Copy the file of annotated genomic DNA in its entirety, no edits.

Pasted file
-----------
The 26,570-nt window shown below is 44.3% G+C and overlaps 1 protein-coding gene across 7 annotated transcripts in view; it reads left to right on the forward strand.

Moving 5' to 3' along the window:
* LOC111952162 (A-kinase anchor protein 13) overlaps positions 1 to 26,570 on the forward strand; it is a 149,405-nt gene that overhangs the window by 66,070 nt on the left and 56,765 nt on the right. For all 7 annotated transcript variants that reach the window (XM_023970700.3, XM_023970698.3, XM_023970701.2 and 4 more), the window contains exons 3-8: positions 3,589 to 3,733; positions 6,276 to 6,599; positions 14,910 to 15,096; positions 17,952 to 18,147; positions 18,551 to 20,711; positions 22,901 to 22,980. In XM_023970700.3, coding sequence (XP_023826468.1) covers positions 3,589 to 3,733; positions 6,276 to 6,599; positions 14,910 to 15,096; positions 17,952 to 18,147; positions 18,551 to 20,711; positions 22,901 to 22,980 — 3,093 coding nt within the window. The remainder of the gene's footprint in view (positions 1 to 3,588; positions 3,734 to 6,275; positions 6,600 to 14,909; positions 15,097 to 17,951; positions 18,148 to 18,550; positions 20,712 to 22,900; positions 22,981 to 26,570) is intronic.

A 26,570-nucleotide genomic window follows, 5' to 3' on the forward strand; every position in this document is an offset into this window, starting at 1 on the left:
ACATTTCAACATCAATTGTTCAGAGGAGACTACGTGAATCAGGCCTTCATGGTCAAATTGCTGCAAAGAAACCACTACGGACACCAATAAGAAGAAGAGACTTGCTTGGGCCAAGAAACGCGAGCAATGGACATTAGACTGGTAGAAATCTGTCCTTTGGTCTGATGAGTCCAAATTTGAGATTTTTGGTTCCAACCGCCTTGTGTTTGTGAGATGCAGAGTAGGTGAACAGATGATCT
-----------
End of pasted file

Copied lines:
The 26,570-nt window shown below is 44.3% G+C and overlaps 1 protein-coding gene across 7 annotated transcripts in view; it reads left to right on the forward strand.

Moving 5' to 3' along the window:
* LOC111952162 (A-kinase anchor protein 13) overlaps positions 1 to 26,570 on the forward strand; it is a 149,405-nt gene that overhangs the window by 66,070 nt on the left and 56,765 nt on the right. For all 7 annotated transcript variants that reach the window (XM_023970700.3, XM_023970698.3, XM_023970701.2 and 4 more), the window contains exons 3-8: positions 3,589 to 3,733; positions 6,276 to 6,599; positions 14,910 to 15,096; positions 17,952 to 18,147; positions 18,551 to 20,711; positions 22,901 to 22,980. In XM_023970700.3, coding sequence (XP_023826468.1) covers positions 3,589 to 3,733; positions 6,276 to 6,599; positions 14,910 to 15,096; positions 17,952 to 18,147; positions 18,551 to 20,711; positions 22,901 to 22,980 — 3,093 coding nt within the window. The remainder of the gene's footprint in view (positions 1 to 3,588; positions 3,734 to 6,275; positions 6,600 to 14,909; positions 15,097 to 17,951; positions 18,148 to 18,550; positions 20,712 to 22,900; positions 22,981 to 26,570) is intronic.

A 26,570-nucleotide genomic window follows, 5' to 3' on the forward strand; every position in this document is an offset into this window, starting at 1 on the left:
ACATTTCAACATCAATTGTTCAGAGGAGACTACGTGAATCAGGCCTTCATGGTCAAATTGCTGCAAAGAAACCACTACGGACACCAATAAGAAGAAGAGACTTGCTTGGGCCAAGAAACGCGAGCAATGGACATTAGACTGGTAGAAATCTGTCCTTTGGTCTGATGAGTCCAAATTTGAGATTTTTGGTTCCAACCGCCTTGTGTTTGTGAGATGCAGAGTAGGTGAACAGATGATCT